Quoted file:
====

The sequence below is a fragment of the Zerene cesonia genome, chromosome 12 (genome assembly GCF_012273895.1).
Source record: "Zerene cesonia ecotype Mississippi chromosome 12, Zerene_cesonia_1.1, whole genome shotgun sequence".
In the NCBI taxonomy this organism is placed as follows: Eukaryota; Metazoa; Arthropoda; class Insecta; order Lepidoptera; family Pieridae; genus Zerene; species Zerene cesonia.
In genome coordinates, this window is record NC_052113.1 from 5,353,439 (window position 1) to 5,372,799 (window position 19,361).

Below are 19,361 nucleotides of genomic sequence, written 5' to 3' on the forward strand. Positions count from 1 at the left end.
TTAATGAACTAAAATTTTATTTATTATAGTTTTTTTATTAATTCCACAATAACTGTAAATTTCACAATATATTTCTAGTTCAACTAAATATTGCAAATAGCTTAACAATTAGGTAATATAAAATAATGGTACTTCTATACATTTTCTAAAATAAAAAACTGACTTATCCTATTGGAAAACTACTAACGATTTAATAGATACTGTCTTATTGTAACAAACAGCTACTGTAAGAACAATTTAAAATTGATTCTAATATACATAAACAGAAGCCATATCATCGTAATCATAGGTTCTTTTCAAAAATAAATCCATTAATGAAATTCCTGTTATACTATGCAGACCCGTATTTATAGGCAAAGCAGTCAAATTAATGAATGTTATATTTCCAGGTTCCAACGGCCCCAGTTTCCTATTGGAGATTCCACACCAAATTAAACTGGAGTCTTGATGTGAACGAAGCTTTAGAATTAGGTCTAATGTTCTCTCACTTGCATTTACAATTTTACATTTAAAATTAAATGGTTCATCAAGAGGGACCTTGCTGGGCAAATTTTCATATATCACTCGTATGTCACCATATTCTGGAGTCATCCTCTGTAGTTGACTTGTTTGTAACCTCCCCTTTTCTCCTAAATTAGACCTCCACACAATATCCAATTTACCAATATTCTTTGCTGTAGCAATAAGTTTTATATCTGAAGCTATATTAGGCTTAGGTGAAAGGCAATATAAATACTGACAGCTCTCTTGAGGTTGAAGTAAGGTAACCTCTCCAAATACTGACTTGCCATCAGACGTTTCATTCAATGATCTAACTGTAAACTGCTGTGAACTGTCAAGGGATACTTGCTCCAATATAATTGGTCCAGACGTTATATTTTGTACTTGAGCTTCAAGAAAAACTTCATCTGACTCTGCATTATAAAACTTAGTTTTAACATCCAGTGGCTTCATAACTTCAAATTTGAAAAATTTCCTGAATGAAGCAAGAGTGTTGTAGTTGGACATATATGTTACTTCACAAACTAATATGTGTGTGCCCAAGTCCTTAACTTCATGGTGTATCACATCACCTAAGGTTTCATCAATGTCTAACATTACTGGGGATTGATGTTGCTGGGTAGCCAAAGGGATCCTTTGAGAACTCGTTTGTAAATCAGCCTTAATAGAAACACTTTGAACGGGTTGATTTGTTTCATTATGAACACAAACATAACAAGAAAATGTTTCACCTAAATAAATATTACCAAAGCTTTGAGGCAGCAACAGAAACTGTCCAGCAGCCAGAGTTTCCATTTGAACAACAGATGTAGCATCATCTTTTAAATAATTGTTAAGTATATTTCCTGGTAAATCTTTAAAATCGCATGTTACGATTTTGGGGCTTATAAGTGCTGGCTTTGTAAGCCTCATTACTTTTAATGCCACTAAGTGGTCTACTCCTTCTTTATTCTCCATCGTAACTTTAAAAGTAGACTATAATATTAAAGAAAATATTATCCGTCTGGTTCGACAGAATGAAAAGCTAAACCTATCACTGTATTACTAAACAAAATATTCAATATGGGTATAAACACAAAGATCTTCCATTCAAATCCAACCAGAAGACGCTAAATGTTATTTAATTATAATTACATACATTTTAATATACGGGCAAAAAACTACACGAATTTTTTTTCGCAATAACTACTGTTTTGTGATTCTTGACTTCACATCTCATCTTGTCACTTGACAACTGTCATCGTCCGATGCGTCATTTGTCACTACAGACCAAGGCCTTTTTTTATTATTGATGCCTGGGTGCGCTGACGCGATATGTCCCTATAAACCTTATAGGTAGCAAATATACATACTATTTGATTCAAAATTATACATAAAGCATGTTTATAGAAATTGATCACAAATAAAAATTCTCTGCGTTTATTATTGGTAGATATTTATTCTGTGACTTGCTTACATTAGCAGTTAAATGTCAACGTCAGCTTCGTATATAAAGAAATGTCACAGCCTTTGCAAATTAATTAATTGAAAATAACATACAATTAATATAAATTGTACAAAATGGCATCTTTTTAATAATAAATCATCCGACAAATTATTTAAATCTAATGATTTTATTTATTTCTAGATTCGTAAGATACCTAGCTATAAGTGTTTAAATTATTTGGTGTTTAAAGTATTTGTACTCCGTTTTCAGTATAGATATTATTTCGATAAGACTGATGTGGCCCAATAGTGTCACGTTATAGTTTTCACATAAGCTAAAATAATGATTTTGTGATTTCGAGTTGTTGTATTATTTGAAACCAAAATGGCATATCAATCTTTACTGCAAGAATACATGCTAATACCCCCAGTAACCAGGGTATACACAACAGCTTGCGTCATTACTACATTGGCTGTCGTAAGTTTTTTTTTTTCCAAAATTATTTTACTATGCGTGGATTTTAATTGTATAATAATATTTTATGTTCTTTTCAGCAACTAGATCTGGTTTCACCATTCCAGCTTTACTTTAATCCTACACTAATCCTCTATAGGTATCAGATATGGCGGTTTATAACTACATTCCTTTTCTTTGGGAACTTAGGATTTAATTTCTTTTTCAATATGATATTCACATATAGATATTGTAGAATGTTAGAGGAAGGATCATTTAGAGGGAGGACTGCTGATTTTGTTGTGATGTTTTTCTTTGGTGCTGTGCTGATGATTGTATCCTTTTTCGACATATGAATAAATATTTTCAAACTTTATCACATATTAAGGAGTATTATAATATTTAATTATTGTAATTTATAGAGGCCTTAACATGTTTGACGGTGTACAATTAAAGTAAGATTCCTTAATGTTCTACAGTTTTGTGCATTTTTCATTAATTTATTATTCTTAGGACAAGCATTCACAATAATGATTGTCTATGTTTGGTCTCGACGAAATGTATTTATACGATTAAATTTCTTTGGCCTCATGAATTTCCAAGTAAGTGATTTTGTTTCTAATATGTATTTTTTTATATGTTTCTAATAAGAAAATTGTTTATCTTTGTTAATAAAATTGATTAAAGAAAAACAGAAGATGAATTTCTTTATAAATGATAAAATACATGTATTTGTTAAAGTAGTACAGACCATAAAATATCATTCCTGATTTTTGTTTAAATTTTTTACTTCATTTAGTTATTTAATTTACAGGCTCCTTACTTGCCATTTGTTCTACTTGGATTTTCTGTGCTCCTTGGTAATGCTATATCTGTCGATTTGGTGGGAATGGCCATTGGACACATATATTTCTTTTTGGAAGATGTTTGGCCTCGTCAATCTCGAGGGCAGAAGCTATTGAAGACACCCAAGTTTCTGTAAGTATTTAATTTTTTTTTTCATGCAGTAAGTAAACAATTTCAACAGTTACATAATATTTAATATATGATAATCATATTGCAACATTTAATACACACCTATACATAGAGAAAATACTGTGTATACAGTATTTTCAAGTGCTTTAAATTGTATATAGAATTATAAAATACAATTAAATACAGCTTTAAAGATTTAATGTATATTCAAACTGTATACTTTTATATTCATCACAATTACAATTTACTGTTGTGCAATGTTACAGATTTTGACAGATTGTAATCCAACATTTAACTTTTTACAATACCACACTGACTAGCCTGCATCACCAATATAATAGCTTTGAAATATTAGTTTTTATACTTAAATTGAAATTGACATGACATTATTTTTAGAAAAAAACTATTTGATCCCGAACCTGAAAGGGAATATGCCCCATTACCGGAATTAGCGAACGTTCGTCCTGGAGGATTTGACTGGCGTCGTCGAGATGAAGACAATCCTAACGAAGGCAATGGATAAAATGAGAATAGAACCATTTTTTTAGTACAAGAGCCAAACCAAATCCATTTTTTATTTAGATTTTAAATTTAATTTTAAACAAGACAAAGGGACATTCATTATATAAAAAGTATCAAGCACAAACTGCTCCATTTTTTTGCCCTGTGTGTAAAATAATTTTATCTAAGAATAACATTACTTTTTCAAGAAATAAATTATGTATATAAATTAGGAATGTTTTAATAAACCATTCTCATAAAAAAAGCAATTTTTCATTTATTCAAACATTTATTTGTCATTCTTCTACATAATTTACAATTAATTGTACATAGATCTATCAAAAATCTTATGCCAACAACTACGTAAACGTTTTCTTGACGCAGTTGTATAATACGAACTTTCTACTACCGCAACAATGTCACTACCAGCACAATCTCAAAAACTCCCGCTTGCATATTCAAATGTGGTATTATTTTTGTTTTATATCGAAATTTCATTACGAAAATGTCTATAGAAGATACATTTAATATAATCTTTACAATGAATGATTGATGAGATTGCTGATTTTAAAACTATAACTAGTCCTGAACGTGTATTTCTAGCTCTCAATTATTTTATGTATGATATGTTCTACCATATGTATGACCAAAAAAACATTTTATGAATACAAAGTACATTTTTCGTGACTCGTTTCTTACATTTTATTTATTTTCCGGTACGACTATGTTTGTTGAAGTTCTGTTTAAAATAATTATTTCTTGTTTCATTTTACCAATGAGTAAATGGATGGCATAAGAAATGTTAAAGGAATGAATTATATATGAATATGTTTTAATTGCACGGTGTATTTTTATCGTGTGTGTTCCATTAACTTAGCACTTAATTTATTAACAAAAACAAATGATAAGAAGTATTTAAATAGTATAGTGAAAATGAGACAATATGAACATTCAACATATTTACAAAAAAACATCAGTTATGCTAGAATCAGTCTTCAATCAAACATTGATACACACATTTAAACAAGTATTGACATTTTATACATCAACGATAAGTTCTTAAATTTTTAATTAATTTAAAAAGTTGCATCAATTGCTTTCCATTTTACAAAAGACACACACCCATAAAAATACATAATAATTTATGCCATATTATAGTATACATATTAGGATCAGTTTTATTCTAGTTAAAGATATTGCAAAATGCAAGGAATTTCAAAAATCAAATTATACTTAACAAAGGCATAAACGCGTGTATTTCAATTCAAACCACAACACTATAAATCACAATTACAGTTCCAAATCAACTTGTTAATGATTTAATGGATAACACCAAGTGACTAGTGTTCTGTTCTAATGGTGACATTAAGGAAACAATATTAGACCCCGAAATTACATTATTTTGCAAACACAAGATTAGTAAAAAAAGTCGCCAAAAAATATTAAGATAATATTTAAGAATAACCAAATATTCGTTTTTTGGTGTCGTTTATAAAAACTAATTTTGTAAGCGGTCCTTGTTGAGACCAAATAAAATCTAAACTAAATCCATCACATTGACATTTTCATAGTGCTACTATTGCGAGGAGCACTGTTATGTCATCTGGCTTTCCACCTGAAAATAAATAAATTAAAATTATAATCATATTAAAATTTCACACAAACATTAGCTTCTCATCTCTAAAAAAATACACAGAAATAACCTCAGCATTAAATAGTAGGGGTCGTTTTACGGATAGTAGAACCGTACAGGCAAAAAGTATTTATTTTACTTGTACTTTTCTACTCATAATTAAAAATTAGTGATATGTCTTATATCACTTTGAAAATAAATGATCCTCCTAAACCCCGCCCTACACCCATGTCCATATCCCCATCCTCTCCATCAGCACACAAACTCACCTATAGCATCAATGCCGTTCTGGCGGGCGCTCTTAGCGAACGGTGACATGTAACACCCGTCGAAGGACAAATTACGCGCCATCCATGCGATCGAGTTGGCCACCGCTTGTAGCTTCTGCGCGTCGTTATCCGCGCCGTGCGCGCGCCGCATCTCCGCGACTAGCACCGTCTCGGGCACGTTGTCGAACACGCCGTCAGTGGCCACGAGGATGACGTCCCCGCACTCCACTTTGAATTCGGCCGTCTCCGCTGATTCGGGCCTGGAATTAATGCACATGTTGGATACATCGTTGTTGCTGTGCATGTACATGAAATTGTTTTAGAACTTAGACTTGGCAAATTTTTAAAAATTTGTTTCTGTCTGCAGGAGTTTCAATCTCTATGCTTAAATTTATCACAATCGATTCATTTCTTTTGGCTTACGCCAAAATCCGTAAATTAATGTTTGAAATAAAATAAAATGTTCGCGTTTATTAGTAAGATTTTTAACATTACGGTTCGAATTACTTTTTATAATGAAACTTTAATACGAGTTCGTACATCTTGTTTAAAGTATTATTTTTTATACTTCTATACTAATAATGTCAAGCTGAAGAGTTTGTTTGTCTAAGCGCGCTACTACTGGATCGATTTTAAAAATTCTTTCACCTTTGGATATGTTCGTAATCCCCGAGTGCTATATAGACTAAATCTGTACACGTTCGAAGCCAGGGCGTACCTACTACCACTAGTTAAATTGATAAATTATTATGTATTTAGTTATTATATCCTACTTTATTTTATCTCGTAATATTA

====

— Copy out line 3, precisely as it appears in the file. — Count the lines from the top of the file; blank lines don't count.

In the NCBI taxonomy this organism is placed as follows: Eukaryota; Metazoa; Arthropoda; class Insecta; order Lepidoptera; family Pieridae; genus Zerene; species Zerene cesonia.